The extended public comment period for the Securities and Exchange Commission’s proposed climate impact disclosure regulations has ended, and the regulator is hard at work digesting the more than 5,000 comments filed by individuals, institutional investors, asset managers and many other stakeholders in the financial services ecosystem.
Given the volume of commentary, it will take time for the full scope of the public feedback to be appreciated by SEC observers and the regulator’s own staff. However, even a cursory review of the published letters shows the comments come from a wide variety of perspectives and positions, with commenters ranging from anonymous individuals to midsize advisory shops to some of the biggest and most influential asset managers in the world.
Some of the letters voice outright opposition to the notion of the federal government mandating the disclosure of climate-change-related information of any kind. On the other hand, many more of the letters appear to acknowledge the increasing importance of climate-related data and insights when it comes to individual and institutional investors’ decisions. That said, while many of the letters argue the SEC is the appropriate regulator to be addressing this issue, others see the ambitious regulatory package proposed earlier this year as a step beyond the SEC’s traditional purview.
The Investment Consultants Sustainability Working Group – United States, a collaboration among 17 investment consulting firms including Aon, Cambridge Associates, Callan, Meketa Investment Group, Mercer, NEPC, Russell Investments, WTW and Verus, submitted comments supporting the proposed rule.
The ICSWG-US said it believes the SEC’s proposed rule “can help ensure that investors have access to consistent, comparable, reliable, and decision-useful information on financially material risks and opportunities related to climate change.”
The comments continue: “In the absence of standardized disclosures, investors seeking climate-related information collect this data from numerous sources, including companies’ voluntary disclosures that are unverified and often difficult to compare, and rely on third party estimates in the absence of reported data,” which is a burden on debt and equity issuers and results in market inefficiencies, the organization wrote.
They also said it is important that the proposed rule is based on the Task Force on Climate Related Financial Disclosures and the Greenhouse Gas Protocol, of the Financial Security Board, because it will align with global standards on such disclosures. “The TCFD climate disclosure framework is widely used across the largest capital markets and regulators have begun mandating TCFD-aligned reporting in jurisdictions including the UK, Brazil, the EU, Hong Kong, Japan, New Zealand, Singapore, and Switzerland,” the group wrote.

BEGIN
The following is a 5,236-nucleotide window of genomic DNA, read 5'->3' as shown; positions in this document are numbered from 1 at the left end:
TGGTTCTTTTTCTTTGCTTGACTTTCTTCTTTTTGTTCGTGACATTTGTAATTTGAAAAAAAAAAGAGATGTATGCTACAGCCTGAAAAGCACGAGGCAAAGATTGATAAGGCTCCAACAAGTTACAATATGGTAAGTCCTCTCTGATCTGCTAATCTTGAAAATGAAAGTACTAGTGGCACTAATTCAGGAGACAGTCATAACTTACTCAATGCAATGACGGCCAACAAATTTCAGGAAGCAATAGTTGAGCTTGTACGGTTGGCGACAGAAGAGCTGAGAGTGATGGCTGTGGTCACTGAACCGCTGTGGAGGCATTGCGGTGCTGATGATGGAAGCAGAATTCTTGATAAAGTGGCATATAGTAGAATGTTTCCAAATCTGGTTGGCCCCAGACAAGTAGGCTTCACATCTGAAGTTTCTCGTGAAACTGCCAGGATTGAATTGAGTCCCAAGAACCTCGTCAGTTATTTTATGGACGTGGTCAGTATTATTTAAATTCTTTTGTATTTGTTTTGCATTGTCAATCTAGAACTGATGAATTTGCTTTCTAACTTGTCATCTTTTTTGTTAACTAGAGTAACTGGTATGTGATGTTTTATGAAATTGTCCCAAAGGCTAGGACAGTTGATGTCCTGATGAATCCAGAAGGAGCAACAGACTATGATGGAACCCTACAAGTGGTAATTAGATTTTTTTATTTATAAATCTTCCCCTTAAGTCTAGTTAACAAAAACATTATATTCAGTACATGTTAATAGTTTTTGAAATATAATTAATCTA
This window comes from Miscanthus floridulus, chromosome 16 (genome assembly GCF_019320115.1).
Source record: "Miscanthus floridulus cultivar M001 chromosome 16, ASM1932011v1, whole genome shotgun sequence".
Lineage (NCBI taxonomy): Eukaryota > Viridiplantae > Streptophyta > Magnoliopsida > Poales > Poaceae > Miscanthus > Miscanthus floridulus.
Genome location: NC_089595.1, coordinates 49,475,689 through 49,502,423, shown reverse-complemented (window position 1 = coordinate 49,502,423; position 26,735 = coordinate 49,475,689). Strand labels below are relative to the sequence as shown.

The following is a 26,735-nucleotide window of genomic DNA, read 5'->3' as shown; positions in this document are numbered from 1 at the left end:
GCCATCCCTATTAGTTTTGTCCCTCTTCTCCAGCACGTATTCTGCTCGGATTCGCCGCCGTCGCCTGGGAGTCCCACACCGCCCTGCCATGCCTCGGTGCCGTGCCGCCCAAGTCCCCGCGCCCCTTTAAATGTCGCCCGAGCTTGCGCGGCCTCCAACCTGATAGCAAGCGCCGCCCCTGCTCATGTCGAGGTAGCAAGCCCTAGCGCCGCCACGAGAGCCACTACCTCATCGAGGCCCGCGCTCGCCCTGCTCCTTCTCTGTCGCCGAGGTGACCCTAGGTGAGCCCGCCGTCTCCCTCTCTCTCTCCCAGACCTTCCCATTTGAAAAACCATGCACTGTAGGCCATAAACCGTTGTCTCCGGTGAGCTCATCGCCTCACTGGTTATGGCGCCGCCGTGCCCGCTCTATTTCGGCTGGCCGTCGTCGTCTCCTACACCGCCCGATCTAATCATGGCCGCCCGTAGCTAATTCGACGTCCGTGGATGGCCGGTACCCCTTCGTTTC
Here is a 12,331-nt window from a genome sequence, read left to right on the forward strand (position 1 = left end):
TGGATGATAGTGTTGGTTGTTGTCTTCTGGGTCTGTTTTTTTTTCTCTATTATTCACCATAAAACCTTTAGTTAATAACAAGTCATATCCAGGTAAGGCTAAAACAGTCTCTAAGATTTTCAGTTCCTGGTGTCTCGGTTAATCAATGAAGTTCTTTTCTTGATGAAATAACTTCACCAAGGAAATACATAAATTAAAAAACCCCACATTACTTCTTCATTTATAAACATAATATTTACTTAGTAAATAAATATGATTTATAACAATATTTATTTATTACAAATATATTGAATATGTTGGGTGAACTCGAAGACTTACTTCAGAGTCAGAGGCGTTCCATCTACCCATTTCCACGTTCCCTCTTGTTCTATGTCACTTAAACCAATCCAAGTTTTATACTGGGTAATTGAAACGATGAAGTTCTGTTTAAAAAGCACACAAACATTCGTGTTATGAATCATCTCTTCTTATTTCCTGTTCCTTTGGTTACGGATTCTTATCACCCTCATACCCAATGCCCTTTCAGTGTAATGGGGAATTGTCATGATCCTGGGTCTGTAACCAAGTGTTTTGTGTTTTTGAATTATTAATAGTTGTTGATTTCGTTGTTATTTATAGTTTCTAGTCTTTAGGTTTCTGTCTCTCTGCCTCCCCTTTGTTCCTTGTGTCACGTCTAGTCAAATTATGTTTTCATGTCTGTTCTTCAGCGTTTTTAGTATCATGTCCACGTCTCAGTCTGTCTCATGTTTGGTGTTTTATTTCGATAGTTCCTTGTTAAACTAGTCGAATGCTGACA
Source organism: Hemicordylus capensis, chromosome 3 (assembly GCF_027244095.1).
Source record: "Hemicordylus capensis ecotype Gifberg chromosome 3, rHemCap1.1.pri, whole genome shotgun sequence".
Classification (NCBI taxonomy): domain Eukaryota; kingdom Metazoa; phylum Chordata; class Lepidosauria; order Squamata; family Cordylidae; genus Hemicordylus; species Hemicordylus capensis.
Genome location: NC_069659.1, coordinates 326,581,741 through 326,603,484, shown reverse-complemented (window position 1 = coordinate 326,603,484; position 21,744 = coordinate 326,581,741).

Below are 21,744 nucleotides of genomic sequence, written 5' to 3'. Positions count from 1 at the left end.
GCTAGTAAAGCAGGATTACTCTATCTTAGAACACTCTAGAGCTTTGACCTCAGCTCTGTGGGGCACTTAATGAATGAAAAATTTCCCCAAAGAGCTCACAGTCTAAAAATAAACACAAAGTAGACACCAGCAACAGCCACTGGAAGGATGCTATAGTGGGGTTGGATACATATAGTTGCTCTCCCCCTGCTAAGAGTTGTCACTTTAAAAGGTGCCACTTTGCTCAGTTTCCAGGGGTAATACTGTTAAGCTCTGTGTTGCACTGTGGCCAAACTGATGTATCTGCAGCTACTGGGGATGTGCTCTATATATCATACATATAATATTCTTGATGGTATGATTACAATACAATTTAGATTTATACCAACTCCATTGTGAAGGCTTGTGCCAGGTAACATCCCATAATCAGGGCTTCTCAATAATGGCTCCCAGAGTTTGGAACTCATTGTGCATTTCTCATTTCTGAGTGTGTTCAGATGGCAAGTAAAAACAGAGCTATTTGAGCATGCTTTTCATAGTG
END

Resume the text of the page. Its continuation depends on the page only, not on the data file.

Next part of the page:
Alternatively, the American Securities Association, which represents wealth management and capital markets interests of regional financial services firms, said that it opposes the proposed rule because it “represents a dramatic and unwarranted turn away from this regime. The Commission is proposing to adopt a prescriptive approach to disclosures—one that mandates numerous disclosures the Commission alleges will protect the environment, not investors.”
The ASA’s comment letter outlines how they believe the proposed rule “exceeds the Commission’s statutory authority, (2) is arbitrary and capricious, and (3) raises serious First Amendment concerns. As a result, the ASA urges the Commission to drop this rule and refrain from fundamentally transforming the securities laws in this way without express Congressional authorization.”
The Investment Company Institute and several asset management firms, including BlackRock, Fidelity and Dimensional Fund Advisors, were critical of the proposed regulation for using a different definition of “materiality” than the SEC has used in other rules.
The ICI wrote: “We urge the Commission to adopt a final rule that requires a company to file certain climate-risk related information which the company determines is material in annual reports and registration statements (SEC filings) and, to the extent that the company determines this information is not material, to furnish such information and any additional SEC-mandated information in a new climate report.”
Two other groups that publicly filed supportive comment letters about the SEC’s ambitious regulations are the Consumer Federation of America, which advocates for the rights and fair treatment of U.S. consumers, and the Investment Adviser Association, which advocates on behalf of the fiduciary investment adviser industry. The two organizations operate under a very different set of goals and principles, but their comments regarding the SEC’s climate regulations share some key similarities—including offering broad support for the direction in which the SEC is heading.